Tōjiki (Ceramics) Part 2

Hi everyone how are you doing? Today’s subject is “Tōjiki (Ceramics) Part2” that would be versatile everywhere.

So let’s begin with the history of the utilitarian “Japanese yakimono” (pottery, earthenware, porcelain)that can be said to be one of the best well-known in the world.

These earthernwares are considered to be the oldest ones that are found in Aomori-prefecture.

About 16,000 years ago in Aomori-prefecture, Japan, pottery which is said to be the oldest in the world has been found, which means Japanese pottery has the longest history in the world.

There is, however, older history of pottery found in China in about 20,000 years ago, according to some historians.

However, it can be said that the history of Japanese pottery later grew under the influence of China and Korea.

At the same time, in the middle of the 4th – 5th century AD (Asuka period), the kiln was transmitted from the Korean technician.

Why has Japanese pottery,Tōjiki (Ceramics) been so famous?

Ceramics in Japan has a long history, stretching over 12,000 years.

The Japanese archipelago is abundantly supplied with the raw material for ceramics, and an appreciation for clay and its multitude of possible uses has been a steady force in Japanese culture for millennia.


In the development of ceramic materials, China was the great innovator, and all of Japan’s advance technology came directly or indirectly from there, more often than not, China also set the style.

Yet also typical of Japan’s attitude toward ceramics was the fact that, while newer wares representing advanced technology might be accorded a positon of highest status, they by no means obliterated existing wares and techniques, which for the most part continued unaffected.

As a result, Japanese ceramics became steadily richer in variety, and the ceramic articles produced in Japan today cover the full range from earthenware directly descended from neolithic precedents to the most demanding Chinese-style glazed ware.

Glazed ceramics

By the Nara period(710-794) continental ceramic technology had been introduced, intetional glazing of high-fired wares. Production of lead-glazed wares began at kilns in or around the modern city of Nara.

Plain green-glazed pieces were being made by the late 7th century, and polychrome plazes were added by the early 8th century.

These early Nara wares, produced under govenment control, include three-colour wares-usually green, white, and yellowish brown-called sansai tōki.

Duplication of the celadon technology occured with the development at the Sanage Kilns(in the vicinity of modern Nagoya) of a feldspathic glaze applied to a high-fired gray or white body. Sanage received direct support from the Heian court.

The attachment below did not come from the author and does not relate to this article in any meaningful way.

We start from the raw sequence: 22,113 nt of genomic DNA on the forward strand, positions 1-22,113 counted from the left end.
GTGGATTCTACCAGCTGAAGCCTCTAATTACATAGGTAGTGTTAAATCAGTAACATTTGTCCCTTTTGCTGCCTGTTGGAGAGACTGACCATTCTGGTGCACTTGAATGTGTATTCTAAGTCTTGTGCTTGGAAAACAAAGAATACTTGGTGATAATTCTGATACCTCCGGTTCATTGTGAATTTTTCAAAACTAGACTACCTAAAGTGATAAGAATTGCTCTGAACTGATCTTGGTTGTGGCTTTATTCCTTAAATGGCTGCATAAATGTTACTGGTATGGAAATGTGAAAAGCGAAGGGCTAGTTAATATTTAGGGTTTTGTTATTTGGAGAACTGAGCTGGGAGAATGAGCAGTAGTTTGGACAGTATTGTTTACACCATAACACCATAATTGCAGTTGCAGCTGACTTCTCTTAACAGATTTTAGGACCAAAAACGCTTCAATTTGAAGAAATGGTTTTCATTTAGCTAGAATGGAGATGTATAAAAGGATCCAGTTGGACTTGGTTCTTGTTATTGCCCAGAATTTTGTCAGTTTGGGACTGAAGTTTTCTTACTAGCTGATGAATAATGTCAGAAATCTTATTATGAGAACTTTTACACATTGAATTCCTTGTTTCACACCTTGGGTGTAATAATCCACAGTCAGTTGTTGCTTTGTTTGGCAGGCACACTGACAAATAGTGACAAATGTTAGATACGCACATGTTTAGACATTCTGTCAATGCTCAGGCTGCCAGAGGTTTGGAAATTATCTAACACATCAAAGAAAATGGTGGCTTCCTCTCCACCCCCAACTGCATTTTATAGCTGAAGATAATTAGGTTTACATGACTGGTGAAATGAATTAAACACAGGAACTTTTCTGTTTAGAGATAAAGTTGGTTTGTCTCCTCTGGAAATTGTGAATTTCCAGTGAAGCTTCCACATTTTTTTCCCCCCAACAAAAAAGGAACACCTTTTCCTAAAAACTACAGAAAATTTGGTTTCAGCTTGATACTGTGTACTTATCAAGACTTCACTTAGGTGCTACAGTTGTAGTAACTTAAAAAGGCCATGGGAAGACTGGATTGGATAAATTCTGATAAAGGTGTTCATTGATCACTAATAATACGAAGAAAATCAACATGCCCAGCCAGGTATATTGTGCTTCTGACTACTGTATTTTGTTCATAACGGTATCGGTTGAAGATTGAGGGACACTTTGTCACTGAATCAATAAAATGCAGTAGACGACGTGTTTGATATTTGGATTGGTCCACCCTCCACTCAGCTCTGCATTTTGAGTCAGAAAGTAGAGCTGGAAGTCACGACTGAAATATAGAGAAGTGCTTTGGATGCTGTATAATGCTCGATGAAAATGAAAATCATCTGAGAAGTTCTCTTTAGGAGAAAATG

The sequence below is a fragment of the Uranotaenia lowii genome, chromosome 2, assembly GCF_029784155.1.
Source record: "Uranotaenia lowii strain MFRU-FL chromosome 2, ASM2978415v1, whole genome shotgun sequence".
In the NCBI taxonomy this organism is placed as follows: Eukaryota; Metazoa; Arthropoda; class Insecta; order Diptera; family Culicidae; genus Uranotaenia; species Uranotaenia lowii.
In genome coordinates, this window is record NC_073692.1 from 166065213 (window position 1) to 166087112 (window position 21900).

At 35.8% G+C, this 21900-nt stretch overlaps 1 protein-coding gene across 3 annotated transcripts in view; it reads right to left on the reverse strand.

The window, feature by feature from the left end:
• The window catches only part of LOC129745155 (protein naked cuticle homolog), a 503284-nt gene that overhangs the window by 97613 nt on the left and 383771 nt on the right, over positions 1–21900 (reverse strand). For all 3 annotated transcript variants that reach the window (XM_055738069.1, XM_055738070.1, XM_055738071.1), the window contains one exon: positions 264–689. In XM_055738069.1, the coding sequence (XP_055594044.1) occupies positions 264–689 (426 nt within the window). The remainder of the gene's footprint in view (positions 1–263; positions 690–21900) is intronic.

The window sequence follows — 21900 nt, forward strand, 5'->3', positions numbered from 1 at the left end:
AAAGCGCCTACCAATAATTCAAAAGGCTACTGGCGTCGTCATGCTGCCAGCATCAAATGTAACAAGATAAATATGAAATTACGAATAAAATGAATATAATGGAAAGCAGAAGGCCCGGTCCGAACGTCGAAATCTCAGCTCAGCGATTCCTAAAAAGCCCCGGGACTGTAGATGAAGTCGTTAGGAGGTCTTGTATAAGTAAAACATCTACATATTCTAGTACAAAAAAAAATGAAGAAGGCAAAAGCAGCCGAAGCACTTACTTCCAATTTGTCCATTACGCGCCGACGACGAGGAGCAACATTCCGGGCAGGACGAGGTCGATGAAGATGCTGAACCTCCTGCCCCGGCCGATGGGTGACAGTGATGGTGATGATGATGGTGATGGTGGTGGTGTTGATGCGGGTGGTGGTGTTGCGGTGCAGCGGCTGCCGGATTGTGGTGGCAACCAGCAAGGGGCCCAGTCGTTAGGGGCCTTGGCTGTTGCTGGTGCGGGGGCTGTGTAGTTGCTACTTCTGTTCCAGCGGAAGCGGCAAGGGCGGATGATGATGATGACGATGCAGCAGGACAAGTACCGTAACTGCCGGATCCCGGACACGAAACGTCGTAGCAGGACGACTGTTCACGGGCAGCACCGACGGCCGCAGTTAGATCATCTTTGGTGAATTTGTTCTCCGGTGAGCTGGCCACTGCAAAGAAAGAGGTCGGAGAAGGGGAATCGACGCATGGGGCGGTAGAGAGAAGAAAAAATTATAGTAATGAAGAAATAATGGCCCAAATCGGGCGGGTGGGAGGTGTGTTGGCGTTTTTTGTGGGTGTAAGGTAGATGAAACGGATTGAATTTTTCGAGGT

By the end of the 12th century, however, most central Sanage kilns were making only the unglazed, popular tablewares. A movement from eastern Sanage toward better souces of white, kaolin-like clay let to the establishment of a new center for glazed ware in Seto in Aichi Prefecture.

Medieval ceramics

Under the patronage of the Kamakura shogunate(1192-1333) and Zen temples, Seto began by copying newly introduced Southern Song(1127-1279)Chinese forms-four-eared jars, flasks, ewers-with amber or green ash glaze applied over carved, stamped, or sprigged designs.

By the 14th century Seto had also perfected use of the oron-brown temmoku glaze inspired by brown-glazed teabowls brought back from China.

Seto kilns reached their peak in the mid-15th century. The center for glazed wares shifted to Mino(now part of Gifu Prefecture). Efforts to imitate porcelains from Ming(1368-1644)China led to the development of the opaque, white feldspathic glaze with underglaze iron decoration that became popular as Sino ware late in the 16th century.

Although glazed as well as unglazed wares continued to be produced at Seto, Mino and other medieval kilns, from the 12th through the 16th century the principal Japanese ceramic product was a sturdy, unglazed stoneware, called sekki, that was made in a limited set of shapes primarily for utilitarian storage.

The most important kilns to produce this type of stonewware were those at Tokoname.

With the growing commercial significance of ceramics in the Muromachi period(1333-1568), when unglazed stonewares in particular emerged as valuable sources of cahs income, potters became more professional as output increased.